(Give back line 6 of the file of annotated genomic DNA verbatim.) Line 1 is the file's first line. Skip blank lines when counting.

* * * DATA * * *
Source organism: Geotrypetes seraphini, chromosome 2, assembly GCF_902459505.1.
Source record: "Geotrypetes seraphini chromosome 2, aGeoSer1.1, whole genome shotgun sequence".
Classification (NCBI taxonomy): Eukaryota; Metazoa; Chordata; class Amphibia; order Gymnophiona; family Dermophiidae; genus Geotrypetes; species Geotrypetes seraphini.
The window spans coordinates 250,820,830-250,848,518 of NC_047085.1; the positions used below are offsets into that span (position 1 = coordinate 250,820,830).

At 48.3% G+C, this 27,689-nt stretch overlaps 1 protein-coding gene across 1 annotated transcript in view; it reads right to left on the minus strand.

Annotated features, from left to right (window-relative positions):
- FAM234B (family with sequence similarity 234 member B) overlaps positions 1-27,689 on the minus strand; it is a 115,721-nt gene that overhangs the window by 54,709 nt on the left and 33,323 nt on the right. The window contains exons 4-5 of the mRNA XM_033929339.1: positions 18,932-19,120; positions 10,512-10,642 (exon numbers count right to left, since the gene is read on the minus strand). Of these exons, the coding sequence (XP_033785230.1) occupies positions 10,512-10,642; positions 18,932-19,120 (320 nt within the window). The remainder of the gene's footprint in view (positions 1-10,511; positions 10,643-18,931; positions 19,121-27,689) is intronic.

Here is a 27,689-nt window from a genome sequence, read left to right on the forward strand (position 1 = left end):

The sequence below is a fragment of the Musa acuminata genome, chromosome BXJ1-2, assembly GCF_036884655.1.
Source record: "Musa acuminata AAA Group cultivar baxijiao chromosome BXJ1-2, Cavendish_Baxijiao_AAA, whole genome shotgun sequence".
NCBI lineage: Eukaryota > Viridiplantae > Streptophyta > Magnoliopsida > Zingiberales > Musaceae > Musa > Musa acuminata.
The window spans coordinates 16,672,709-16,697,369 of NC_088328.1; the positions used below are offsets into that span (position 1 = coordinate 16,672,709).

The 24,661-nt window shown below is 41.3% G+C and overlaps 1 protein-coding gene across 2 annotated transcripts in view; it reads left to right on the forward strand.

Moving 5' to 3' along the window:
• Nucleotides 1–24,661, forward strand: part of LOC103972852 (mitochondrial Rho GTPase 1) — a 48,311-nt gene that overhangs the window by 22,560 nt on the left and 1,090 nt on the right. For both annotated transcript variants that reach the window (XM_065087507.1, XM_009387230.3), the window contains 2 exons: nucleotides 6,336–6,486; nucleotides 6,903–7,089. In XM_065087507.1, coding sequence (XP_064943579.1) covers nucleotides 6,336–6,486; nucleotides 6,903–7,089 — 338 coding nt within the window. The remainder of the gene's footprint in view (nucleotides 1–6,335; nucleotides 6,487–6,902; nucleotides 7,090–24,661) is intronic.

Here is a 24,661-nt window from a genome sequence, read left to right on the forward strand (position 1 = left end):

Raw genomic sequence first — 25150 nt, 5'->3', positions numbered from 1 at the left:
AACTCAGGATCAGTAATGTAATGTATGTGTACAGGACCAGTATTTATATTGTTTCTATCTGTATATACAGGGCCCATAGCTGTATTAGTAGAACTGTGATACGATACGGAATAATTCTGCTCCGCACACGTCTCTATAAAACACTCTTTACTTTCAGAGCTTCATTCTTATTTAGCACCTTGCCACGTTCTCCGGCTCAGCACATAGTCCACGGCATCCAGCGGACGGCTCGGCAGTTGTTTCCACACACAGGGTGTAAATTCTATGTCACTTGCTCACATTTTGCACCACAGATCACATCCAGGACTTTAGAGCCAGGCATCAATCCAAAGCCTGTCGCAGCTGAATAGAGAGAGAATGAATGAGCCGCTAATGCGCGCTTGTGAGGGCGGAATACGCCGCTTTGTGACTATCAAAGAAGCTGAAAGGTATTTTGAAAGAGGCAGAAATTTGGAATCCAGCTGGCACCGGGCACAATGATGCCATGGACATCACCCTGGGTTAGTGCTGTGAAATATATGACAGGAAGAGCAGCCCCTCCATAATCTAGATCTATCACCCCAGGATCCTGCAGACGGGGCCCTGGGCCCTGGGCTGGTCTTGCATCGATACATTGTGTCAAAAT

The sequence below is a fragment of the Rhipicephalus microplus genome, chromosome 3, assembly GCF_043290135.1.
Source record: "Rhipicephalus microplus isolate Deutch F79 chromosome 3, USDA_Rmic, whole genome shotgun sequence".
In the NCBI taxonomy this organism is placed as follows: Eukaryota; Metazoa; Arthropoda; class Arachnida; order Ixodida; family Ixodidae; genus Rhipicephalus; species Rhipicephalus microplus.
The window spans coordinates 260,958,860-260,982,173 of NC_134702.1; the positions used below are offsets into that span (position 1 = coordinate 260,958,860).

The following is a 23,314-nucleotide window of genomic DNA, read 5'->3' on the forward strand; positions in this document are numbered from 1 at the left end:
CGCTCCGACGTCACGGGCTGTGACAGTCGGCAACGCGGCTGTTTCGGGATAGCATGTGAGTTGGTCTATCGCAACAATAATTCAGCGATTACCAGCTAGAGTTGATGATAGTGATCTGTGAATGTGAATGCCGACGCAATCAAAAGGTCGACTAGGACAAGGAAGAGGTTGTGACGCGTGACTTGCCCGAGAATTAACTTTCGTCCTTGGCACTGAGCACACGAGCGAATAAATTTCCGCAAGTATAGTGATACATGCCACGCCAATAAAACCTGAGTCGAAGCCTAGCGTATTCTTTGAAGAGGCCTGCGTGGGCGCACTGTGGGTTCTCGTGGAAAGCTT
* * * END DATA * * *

Annotated features, from left to right (window-relative positions):